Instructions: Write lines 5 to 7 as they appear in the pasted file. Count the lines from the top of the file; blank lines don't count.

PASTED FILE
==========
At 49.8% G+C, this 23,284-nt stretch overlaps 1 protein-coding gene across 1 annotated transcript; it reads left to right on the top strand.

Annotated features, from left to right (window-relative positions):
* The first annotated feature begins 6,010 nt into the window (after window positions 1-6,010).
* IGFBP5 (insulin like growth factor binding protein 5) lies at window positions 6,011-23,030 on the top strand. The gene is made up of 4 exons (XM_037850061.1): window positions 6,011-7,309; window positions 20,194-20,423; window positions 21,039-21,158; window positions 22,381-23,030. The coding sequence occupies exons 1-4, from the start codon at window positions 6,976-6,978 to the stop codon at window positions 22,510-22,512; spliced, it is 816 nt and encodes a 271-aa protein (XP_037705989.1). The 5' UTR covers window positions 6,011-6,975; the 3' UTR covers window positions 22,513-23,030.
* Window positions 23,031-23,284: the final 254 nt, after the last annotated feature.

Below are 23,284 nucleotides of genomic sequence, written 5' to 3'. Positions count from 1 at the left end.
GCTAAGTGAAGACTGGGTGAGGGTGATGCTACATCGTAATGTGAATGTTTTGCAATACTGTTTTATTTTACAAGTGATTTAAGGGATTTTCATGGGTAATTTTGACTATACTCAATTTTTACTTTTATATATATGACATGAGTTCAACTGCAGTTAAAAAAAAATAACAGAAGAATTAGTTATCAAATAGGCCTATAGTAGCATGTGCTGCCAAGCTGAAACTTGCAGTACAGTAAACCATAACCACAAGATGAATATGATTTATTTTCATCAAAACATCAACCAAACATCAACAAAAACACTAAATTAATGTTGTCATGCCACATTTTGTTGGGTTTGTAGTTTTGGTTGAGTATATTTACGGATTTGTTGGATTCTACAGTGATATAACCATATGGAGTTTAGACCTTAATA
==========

* Window positions 23,031-23,284: the final 254 nt, after the last annotated feature.

Below are 23,284 nucleotides of genomic sequence, written 5' to 3'. Positions count from 1 at the left end.
GCTAAGTGAAGACTGGGTGAGGGTGATGCTACATCGTAATGTGAATGTTTTGCAATACTGTTTTATTTTACAAGTGATTTAAGGGATTTTCATGGGTAATTTTGACTATACTCAATTTTTACTTTTATATATATGACATGAGTTCAACTGCAGTTAAAAAAAAATAACAGAAGAATTAGTTATCAAATAGGCCTATAGTAGCATGTGCTGCCAAGCTGAAACTTGCAGTACAGTAAACCATAACCACAAGATGAATATGATTTATTTTCATCAAAACATCAACCAAACATCAACAAAAACACTAAATTAATGTTGTCATGCCACATTTTGTTGGGTTTGTAGTTTTGGTTGAGTATATTTACGGATTTGTTGGATTCTACAGTGATATAACCATATGGAGTTTAGACCTTAATA